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COLLECTIONPilgrims' notes
TITLELetter to Mrs A.M. Bryant re interment of the remains of The Bab on Mt. Carmel
AUTHOR 1May Woodcock
AUTHOR 2A.M. Bryant
ABSTRACTBrief description of the interment of the remains of the Bab on Mt. Carmel on 21 March 1909.
NOTES From a photocopy of an unsigned typescript copy copied from the Bahá'í National Archives in Honolulu in May, 1982 by Duane Troxel, then an archivist for the NSA of Hawaii and one of its members.

See also Remains of the Bab in Tehran and Further extracts concerning the remains of the Bab in Tehran.

TAGSBáb, Burial of; Báb, Martyrdom of; Báb, Remains of; Báb, Shrine of; Haifa, Israel; Mount Carmel, Israel; Pilgrims notes
CONTENT       "Our Lord and the beloved ones in Acca bade us give to all the friends their greetings and love. 'Abdu'l-Bahá's stupendous burden had not been realized by us until this second visit. We can only lighten it, He said, by being in perfect Unity amongst ourselves.

      The Holy Mother, upon one occasion, said to us that our responsibilities were very great, because we were living at the time of the beginning of the Cause of God, when our example would either advance or retard souls from the Truth. That naturally the soldiers in the front ranks must bear the brunt of battle and make it easier for those coming after. That it was a great privilege to serve when difficulties surrounded us.

      We remained a month in the Holy Land principally between Haifa and Acca, for we were exiled only four days which we spent in Nazareth, so that there would not be more than four American believers at one time in Haifa.

      One of the greatest privileges we had during our visit was to be present when the Ashes of the Bab were moved to their final resting place on Mt. Carmel. It is beyond me to depict the beauty and solemnity of that scene. Our Lord was indescribably grand. We saw Him for the first time without His fez. (head-dress), His beautiful white hair falling in picturesque disorder upon His shoulders. He had thrown off His dark outer garment and was robed in a flowing garment of neutral blue. When the huge sarcophagus was finally placed in position our Lord with the men believers grouped about Him, made a picture never to be forgotten. One of the believers held aloft a lamp, the light of which fell like a radiance upon the beloved Master's form as He stood in the sarcophagus, and with tears streaming down His blessed Face, changed with His own Hands the Sacred Ashes from the casket which had held them many, many years, to the magnificent white marble sarcophagus which is a loving gift of the believers of India. When the marble cover was placed, our Lord threw Himself on the sarcophagus and wept aloud.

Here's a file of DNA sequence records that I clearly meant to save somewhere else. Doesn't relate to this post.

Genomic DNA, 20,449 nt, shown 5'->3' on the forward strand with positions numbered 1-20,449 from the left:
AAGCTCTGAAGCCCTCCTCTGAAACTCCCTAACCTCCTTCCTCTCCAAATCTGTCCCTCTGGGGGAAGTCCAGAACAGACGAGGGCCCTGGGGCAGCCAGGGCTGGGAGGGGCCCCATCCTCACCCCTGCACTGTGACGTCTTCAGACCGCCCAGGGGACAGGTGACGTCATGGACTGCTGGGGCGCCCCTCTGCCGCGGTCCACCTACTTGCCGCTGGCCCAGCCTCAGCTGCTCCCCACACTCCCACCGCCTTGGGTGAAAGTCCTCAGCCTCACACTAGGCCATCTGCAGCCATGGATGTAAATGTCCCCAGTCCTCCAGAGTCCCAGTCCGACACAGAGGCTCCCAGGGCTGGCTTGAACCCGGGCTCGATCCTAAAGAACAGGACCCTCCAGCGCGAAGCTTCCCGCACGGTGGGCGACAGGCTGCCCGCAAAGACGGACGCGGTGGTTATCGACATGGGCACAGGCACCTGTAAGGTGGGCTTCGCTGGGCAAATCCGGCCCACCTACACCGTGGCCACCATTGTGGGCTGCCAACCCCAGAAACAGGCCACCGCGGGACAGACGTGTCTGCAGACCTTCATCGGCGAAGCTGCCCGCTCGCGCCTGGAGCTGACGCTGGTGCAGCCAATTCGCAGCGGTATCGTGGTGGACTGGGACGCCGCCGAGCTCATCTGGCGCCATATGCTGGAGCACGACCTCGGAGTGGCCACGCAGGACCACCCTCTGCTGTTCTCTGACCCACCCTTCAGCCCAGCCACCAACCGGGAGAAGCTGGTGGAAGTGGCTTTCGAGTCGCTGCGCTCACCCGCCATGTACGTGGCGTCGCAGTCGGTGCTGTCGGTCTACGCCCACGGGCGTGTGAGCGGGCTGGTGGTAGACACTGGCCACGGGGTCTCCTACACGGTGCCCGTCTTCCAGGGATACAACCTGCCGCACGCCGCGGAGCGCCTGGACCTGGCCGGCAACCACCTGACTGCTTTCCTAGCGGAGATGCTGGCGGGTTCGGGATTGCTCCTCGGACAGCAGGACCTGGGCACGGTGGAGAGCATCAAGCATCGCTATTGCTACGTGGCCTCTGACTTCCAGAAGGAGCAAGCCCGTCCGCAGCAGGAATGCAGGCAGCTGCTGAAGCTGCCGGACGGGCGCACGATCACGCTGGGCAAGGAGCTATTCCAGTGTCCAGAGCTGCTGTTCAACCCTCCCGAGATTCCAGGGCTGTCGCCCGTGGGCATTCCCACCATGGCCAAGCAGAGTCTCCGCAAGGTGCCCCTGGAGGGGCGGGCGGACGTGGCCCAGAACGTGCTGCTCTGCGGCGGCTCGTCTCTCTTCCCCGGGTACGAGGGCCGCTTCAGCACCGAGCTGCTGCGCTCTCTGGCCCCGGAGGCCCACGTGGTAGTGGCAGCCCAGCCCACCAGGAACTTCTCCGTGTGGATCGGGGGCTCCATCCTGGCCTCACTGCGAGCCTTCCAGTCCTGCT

The believers who were with Him, as well as the ladies who were standing or kneeling about the entrance to the Tomb, wept with Him, and for Him too who made such a pathetic figure beside the Tomb of the One Who had proclaimed His Glorious Advent. Such a tumult of thoughts and emotions surged through our minds for it seemed as if all the miraculous happenings of the Cause from its earliest Dawn passed before our vision, flooding our souls with awe and wonder at the mighty works of God. When at last our dear Lord walked out of the Tomb He had an expression on His Face which is indescribable. The Power of the Spirit was so intense that we stood as if petrified until He had passed into another part of the building where a room was prepared for Him to rest in. In the meantime the believers who had been working with the Master came out and stood in groups speaking together in hushed tones while they waited to accompany 'Abdu'l- Baha back to Haifa. Such a wonderful picture they made, especially the white haired, saintly looking believers in their Oriental costumes. One believer had given up business and came and camped with his family near the Tomb for some weeks, during which time he had worked with pick and shovel to dig a hole in the foundation of the Tomb through which the sarcophagus had been passed. They could not employ skilled laborers for fear of drawing the attention of the Nakazeen.

      Before we left that afternoon, mother and I had the privilege of drinking a cup of tea with our Lord, but as He was still very fatigued we soon excused ourselves and descended the mountain side with full hearts."

Received in 1909.
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